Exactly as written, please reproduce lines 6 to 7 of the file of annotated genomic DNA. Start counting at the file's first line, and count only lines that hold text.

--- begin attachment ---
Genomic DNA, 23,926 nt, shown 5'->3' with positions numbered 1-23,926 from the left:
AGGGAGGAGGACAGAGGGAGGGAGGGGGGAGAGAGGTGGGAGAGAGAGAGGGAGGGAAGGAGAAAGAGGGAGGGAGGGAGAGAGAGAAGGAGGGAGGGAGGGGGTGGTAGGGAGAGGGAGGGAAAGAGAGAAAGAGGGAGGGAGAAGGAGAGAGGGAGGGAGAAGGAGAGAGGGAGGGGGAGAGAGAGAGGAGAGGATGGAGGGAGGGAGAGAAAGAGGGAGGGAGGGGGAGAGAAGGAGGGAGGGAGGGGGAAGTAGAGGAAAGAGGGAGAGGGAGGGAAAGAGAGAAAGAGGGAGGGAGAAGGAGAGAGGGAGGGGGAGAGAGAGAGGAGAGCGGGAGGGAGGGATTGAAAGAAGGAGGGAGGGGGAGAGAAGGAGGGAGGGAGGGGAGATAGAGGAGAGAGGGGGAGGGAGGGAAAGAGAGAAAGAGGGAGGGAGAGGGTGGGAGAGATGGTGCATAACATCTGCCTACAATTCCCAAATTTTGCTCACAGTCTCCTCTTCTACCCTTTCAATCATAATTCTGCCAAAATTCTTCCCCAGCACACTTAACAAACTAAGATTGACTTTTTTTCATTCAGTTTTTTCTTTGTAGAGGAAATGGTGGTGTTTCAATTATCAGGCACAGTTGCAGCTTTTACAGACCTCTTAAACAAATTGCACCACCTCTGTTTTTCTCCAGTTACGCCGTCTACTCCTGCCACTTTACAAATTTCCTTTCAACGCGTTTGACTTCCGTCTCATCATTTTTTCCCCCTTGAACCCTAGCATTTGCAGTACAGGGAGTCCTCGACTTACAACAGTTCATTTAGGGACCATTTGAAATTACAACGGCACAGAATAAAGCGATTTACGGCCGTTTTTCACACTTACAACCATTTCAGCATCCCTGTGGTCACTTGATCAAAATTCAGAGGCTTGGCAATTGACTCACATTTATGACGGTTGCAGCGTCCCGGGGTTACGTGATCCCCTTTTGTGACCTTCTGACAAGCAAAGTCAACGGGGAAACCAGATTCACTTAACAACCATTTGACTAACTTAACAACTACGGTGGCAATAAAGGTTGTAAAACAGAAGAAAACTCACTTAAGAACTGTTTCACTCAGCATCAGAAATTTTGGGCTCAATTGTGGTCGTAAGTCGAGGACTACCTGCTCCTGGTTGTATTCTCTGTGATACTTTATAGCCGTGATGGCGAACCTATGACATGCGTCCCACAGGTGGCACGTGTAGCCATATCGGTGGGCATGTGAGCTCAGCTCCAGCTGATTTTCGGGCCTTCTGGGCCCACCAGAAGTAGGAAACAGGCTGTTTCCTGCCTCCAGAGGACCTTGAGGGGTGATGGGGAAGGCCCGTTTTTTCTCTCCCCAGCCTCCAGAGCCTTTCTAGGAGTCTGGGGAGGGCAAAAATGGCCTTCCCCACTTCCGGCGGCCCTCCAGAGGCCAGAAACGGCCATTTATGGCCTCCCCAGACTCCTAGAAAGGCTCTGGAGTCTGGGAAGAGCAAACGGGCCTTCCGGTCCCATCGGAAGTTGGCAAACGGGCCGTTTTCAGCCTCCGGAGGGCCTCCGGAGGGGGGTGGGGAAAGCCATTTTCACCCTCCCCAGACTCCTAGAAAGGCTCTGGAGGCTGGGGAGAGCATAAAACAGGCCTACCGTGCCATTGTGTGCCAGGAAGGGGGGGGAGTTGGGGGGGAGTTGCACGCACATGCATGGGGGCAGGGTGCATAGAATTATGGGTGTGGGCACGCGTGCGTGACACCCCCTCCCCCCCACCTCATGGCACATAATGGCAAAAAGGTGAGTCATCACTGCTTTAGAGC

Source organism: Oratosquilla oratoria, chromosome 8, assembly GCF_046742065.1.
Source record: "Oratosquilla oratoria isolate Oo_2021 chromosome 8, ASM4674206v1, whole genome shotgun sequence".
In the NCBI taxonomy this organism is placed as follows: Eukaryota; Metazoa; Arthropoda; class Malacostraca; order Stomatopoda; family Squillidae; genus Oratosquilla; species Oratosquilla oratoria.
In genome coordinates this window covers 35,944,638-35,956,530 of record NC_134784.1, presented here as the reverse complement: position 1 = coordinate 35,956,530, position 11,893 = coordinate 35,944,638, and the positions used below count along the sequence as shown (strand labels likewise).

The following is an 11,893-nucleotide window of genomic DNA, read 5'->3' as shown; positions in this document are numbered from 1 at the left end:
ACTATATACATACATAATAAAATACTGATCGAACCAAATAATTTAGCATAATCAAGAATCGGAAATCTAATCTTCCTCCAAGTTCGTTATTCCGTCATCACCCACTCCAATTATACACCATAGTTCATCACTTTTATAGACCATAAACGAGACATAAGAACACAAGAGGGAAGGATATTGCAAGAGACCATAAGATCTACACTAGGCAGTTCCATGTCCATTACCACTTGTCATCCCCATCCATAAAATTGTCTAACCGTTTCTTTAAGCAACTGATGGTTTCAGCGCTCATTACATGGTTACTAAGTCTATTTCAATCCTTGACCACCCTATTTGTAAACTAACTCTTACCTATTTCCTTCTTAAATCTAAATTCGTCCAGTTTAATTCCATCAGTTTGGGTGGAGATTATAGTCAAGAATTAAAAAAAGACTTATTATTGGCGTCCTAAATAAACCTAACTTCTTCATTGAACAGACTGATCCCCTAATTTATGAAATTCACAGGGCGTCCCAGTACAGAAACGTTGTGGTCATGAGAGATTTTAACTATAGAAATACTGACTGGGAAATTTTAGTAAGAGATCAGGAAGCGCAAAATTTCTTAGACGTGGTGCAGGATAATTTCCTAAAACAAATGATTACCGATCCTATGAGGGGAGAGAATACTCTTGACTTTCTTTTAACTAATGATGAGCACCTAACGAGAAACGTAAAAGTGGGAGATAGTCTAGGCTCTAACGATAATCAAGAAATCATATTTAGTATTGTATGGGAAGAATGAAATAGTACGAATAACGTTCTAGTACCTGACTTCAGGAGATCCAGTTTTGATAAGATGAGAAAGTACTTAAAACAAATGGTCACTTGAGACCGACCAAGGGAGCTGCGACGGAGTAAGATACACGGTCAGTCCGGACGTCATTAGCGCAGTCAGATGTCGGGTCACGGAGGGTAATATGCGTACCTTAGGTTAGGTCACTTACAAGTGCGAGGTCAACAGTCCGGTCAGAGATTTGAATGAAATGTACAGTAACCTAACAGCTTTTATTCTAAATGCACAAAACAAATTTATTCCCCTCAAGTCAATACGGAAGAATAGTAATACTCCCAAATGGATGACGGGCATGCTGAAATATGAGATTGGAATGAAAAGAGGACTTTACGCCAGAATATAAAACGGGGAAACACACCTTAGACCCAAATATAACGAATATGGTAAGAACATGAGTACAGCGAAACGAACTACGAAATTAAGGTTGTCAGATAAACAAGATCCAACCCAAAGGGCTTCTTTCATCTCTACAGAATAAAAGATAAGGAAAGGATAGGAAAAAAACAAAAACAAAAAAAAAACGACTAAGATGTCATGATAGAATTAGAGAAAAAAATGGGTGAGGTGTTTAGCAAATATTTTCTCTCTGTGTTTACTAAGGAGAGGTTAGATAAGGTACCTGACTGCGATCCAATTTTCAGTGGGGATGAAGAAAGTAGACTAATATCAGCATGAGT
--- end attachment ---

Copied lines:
In genome coordinates this window covers 35,944,638-35,956,530 of record NC_134784.1, presented here as the reverse complement: position 1 = coordinate 35,956,530, position 11,893 = coordinate 35,944,638, and the positions used below count along the sequence as shown (strand labels likewise).

The following is an 11,893-nucleotide window of genomic DNA, read 5'->3' as shown; positions in this document are numbered from 1 at the left end: